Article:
IN PRACTICALLY every state with a significant black population, congressional and legislative redistricting plans have been challenged for violating the standard of "racial fairness." That test is imposed by both the Voting Rights Act, which covers most of the South and some parts of the North, and the constitutional amendments passed during Reconstruction to guarantee blacks the right to vote. Over the years the test of racial fairness has produced significant gains for blacks. Recently, however, there seems to be some confusion about what the law requires.

The standard rule, followed recently by courts in Illinois and Missouri, is that racial fairness requires maximizing the number of black-majority districts. But a Texas court, in a decision reversed on other grounds, decided that racial fairness required splitting a black-majority district created by the legislature and spreading blacks out over two districts, in order to assure black influence in a maximum number of districts.

Plausible arguments can be made for both results. Which argument you accept depends on how you think the political process works. If you think that an area has what we would call racial politics --with all blacks voting for one set of candidates and all whites for another, and with white-supported candidates caring not a fig for what black voters regard as their interests--then racial fairness probably requires maximizing the number of black- majority districts.

If you suppose, however, that the politics of an area is not strictly racial, then you might decide that blacks might be better served by maximizing the number of districts in which they are a significant presence. If voters do not automatically regard black and white interests as mutually exclusive, then it is not only possible but likely that legislators with a significant number--35 percent, 25 percent, 15 percent, even 5 percent--of black constitutents are going to pay attention to what they want.

We think the evidence is clear that large parts of the country have moved from racial to non-racial politics since the middle 1960s. You almost never see monolithic blocs of white voters in the South any more or in major cities, nor do blacks vote monolithically any longer in cities like Cleveland and Gary, which were racially polarized a decade ago. Racial issues are no longer the major factor in the politics of southern states or most major cities. Nor do voters of either race assume that they can be represented fairly only by someone of their own background.

We do not mean that racial politics is gone; it is still with us in many corners of the rural South and in some racially changing cities and suburbs. But in many parts of the country, the Voting Rights Act has worked so well that blacks are part of the mainstream of American politics, with access to the ballot and proven ability to exert influence in the political process.

So in redistricting cases, it makes sense for courts to scrutinize district lines in situations where race is still the basis of politics, and to continue in those situations to maximize the number of black-majority districts. Where politics is non-racial, however, it makes sense for the courts to give much more deference to a legislature's districting plans, except in an egregious case where a black community is sliced to ribbons and left with negligible influence in any district. Otherwise, we think the courts can trust the political process to work, and can assume that black voters and politicians interested in black support will sooner or later assert with vigor and success any interests blacks believe they have in legislative district lines.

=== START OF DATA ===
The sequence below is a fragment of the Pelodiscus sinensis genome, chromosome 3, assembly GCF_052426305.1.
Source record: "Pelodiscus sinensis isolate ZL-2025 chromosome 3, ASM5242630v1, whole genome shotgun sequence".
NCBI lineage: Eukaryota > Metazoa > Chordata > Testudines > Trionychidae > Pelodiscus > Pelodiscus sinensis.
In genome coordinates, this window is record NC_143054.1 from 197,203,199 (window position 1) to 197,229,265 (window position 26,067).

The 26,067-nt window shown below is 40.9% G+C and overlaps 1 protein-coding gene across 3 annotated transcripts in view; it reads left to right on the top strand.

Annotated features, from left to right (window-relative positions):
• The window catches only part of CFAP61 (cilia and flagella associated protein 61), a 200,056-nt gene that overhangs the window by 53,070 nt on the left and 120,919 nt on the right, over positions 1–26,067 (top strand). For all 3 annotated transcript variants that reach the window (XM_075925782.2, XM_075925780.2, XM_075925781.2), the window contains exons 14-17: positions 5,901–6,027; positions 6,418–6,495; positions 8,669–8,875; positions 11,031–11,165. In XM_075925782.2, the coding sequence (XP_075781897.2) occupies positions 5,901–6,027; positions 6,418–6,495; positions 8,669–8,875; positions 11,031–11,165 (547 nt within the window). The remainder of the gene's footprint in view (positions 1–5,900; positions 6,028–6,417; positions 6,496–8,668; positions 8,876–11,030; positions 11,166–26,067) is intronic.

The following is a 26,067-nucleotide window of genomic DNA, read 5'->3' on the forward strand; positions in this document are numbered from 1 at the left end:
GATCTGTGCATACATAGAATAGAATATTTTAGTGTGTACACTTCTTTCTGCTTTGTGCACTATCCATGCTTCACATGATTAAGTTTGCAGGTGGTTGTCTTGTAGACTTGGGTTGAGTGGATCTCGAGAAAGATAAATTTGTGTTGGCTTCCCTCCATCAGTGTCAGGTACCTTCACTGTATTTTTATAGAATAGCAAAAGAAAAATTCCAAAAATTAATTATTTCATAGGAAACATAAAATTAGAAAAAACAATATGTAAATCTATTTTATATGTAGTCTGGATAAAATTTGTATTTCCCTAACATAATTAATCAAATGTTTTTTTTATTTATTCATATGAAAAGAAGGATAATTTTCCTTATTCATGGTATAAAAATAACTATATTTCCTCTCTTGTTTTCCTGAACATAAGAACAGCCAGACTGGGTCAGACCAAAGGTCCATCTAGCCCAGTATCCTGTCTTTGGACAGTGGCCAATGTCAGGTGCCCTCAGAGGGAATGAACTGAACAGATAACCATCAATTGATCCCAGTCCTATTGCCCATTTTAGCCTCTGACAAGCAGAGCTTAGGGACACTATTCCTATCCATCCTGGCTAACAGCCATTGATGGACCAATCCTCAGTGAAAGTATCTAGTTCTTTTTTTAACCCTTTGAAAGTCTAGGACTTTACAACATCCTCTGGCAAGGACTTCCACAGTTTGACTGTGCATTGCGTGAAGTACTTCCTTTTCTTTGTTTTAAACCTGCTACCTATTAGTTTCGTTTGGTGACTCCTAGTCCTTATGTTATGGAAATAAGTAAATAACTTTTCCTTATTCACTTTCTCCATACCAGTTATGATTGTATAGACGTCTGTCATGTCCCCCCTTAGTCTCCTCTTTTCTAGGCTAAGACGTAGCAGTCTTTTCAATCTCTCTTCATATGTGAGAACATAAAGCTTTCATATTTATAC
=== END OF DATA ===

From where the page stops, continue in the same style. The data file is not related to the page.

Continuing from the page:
Over the years the courts have in fact done pretty much that. They have looked at a number of factors --history of discrimination, nominating procedures, election results, responsiveness of elective officials --to judge whether a voting system is discriminatory. Language making it clear that such tests should continue to be used--and specifying that failure to elect blacks by itself does not prove lack of racial fairness--has been added to the Voting Rights Act in the version which passed the House by a 389-to- 24 vote and which has 65 co-sponsors in the Senate. Unfortunately the administration, though it supports renewal of the Voting Rights Act generally, has opposed this language. Passage of the House version would make it clear that courts should consider the surrounding circumstances--which means, among other things, making an informed judgment about whether a community has a racial or a non- racial politics--in deciding whether a redistricting plan violates the principle of racial fairness.

One more thing needs to be said about the application of this principle to the redistricting process. The Justice Department and courts in states as diverse as New York, Virginia, Illinois and Texas have accepted the argument that no district can be counted as black-majority unless 65 percent of its residents are black. One should always take a second look at any argument developed by lawyers that would strike the ordinary fair-minded person as absurd, and this is one of them. It makes much more sense to use language literally and say that any district more than half of whose adult residents are black is black-majority under the law. If blacks are prevented unfairly from registering and voting, then the stringent and successful provisions of the Voting Rights Act can and should be invoked.

If the problem is only that blacks do not register and vote as frequently as whites, then the sensible solution is political, not judicial: blacks and others who want to see more blacks voting can conduct the kind of registration and get-out-the-vote drives that have enfranchised so many Americans in the past. The Voting Rights Act was not intended to be a substitute for the political process, but rather to enable it to work.